Saturday, May 21, 2011

Robot Apocalypse, Robot Utopia

There's no doubt in my mind that we're heading into what's called "the knee" of an exponential curve in terms of robotics  - that moment when the accumulation of molecular advances in the technology and everyday penetration of a piece of technology takes off. As I discussed in a previous post the evidence for this exists in a number of places, with the most recent affirmations (to my mind) being the announcement of a general purpose personal robot - the Luna - to be launched at the end of this year and the near-term intention to launch an industrial, multipurpose robot at a price point around $5,000, making it affordable for small companies. But there are many other signs that this is the case - advances in autonomous swarm robotics to allow teams of small robots to explore disaster sites; robots trained to develop their own language to describe their experience to other robots; advancing robot vision systems using biological modeling of a visual cortex in a monkey. And that is just a small sample of the many convergent technologies that are acting as enablers for the coming robot revolution.

What will the robot revolution mean for human society? How will we be changed by the arrival of ubiquitous robotics? What will it mean in terms of everyday life, in the home, in the workplace, in healthcare? Generally, of course, we are given two models of possible futures in a robotic world - the apocalypse a la Terminator and the Matrix and the "utopia" with helper robots a la Astroboy or Data on Star Trek TNG. In one instance robots, as proxies for all technological advancement, finish us off as a species, in the other technology is seen to solve all of our problems - world hunger, poverty, climate change, etc. However, I want to suggest that the question is rather more complicated than that.
First, a little mea culpa: I love technology. My wife and I each have a smartphone and Macbook Pros and an Apple TV. My wife - a photographer - shoots with DSLRs, one of which also shoots HD video. I regularly read the tech press - from the techno-cyber-philia of the transhumanist websites to the more "sober" pages of MIT Technology Review, New Scientist and IEEE Spectrum. We desperately need to renovate our crumbling kitchen and part of me hopes we don't get the money until its possible to get an internet connected smart home that I can access from my phone anywhere in the world and that has augmented reality projectors in the kitchen. You get the point - I love tech.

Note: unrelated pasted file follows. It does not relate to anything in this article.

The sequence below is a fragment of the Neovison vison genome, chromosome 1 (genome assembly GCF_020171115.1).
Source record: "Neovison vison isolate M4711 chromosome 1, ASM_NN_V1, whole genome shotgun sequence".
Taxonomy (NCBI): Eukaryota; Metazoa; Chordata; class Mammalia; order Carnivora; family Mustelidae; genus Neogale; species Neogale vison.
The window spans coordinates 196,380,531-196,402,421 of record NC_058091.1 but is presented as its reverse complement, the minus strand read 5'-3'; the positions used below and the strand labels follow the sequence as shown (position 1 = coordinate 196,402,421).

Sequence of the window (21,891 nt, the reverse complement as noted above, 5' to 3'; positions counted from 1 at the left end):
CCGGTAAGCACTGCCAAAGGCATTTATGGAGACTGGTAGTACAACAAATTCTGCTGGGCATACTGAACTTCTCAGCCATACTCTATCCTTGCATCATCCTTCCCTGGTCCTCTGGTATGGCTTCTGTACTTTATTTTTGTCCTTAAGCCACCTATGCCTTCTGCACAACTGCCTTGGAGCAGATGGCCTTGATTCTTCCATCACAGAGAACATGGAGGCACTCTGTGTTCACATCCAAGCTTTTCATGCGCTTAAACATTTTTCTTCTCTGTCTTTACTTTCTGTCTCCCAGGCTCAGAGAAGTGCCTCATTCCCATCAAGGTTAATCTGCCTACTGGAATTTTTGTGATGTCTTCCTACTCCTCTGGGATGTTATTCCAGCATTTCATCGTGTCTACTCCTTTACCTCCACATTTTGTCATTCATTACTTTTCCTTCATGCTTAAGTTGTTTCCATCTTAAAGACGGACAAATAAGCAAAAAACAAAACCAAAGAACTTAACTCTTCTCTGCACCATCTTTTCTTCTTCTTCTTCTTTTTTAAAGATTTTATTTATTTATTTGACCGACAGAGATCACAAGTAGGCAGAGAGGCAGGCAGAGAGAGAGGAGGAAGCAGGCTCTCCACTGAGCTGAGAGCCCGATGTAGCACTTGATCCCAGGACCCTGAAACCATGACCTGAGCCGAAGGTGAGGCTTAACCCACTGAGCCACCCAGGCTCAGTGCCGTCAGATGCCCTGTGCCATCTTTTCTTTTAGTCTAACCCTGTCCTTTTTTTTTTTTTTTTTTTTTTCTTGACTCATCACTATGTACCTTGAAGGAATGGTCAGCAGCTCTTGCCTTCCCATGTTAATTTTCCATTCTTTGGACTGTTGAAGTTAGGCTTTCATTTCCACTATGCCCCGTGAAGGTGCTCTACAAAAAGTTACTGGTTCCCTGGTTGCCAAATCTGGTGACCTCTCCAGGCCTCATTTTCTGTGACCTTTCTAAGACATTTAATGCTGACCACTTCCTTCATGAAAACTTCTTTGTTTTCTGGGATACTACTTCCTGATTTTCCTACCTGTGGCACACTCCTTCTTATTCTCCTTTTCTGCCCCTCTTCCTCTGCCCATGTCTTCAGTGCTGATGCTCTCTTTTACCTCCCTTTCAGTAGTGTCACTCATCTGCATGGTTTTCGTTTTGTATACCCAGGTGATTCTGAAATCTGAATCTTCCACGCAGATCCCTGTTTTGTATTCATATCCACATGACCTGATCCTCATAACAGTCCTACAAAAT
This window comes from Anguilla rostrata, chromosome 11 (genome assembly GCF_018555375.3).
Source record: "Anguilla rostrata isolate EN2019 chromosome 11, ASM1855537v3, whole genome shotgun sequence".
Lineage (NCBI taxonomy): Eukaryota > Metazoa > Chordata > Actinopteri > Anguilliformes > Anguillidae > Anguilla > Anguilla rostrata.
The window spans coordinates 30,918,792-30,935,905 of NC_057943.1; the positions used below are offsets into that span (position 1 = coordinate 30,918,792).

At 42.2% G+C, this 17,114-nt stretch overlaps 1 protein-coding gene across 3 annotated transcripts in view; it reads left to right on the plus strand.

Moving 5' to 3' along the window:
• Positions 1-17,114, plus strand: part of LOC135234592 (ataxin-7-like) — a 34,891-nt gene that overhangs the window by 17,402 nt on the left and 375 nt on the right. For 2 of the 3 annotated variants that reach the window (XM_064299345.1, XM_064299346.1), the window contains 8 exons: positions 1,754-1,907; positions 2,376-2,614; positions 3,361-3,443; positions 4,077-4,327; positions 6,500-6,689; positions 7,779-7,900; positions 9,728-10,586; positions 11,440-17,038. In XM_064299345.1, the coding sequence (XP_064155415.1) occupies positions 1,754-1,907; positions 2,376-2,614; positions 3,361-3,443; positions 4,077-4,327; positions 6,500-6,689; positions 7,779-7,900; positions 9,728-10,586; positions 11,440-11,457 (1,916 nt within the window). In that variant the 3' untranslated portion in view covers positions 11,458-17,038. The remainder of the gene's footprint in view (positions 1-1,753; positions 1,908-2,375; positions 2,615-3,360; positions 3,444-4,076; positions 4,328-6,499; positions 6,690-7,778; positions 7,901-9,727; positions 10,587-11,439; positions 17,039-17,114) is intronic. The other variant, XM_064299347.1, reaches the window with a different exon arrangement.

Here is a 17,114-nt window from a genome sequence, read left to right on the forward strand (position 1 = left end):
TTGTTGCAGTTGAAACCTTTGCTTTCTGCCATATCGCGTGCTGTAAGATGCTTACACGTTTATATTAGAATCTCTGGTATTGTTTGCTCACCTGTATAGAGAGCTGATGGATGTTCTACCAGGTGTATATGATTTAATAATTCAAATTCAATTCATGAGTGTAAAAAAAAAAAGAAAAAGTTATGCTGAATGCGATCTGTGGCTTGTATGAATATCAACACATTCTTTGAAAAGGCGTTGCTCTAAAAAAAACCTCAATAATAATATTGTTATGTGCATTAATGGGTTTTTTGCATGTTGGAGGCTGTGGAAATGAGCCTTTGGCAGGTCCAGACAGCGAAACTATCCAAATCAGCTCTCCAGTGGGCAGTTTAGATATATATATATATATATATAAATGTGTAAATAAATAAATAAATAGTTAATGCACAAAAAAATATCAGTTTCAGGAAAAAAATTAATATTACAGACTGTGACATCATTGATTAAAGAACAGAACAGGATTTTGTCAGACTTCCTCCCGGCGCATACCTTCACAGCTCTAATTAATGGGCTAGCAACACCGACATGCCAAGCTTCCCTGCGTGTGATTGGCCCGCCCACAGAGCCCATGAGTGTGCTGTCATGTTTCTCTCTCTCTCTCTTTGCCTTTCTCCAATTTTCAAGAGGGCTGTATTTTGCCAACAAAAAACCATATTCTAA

But loving the stuff doesn't mean accepting the promises and threats that are thrown about uncritically. It is simply not true, for instance, that the problems of poverty and world hunger remain unsolved because we have to achieve the level of technological advancement required to feed and house people. There is more than enough food produced (I won't get into the quality of the food produced - high carb cereal grains providing the bulk of global crops, for instance) but that food for which there isn't a market - i.e. people with money to purchase it - is allowed to rot or is dumped at sea. Many countries in which there are the worst problems with food shortages are actually net exporters of cash crops - whether bananas, coffee beans or cacao.

Even if there weren't a surplus of food crops it is also not the case that there is a lack of resources to convert non-arable land, provide seed stocks, fertilizer, farm machinery, etc. At present the USA alone spends close to $1 trillion on various aspects of the military and intelligence apparatus. The next ten military purchasers combined spend another $1 trillion. That is more than enough to feed every hungry human, house every shelterless family, provide clean water and teach every illiterate to read. Lastly, the technological priorities that do exist - which make the private automobile the pre-eminent mode of transportation, encourage short distance flights for business, expand carbon-heavy low density development (i.e. suburbs), make use of fossil fuels for our power plants - contribute to climate change, which exacerbates food shortage in many place. The so-called solutions of converting grain stocks and arable land to the production of biofuel only contributes to the problem.

The problems of scarcity are thus social problems and not technical ones. And having a robot in the home or in the field or the factory will not solve those problems. The irony could be that agricultural workers could be displaced by robots and then not have the income to buy the food that the robots are able to produce in greater quantities. And here again, the problem isn't that robots are taking jobs - it is that the priorities of our society are such that rather than being used to make our lives better - as tools (whether hammers or robots or computers) are meant to do, they instead threaten to make our lives worse at least in the short term. But don't blame the robots - blame the Man.

Next part in this series: Will Robots Lead To Revolution?
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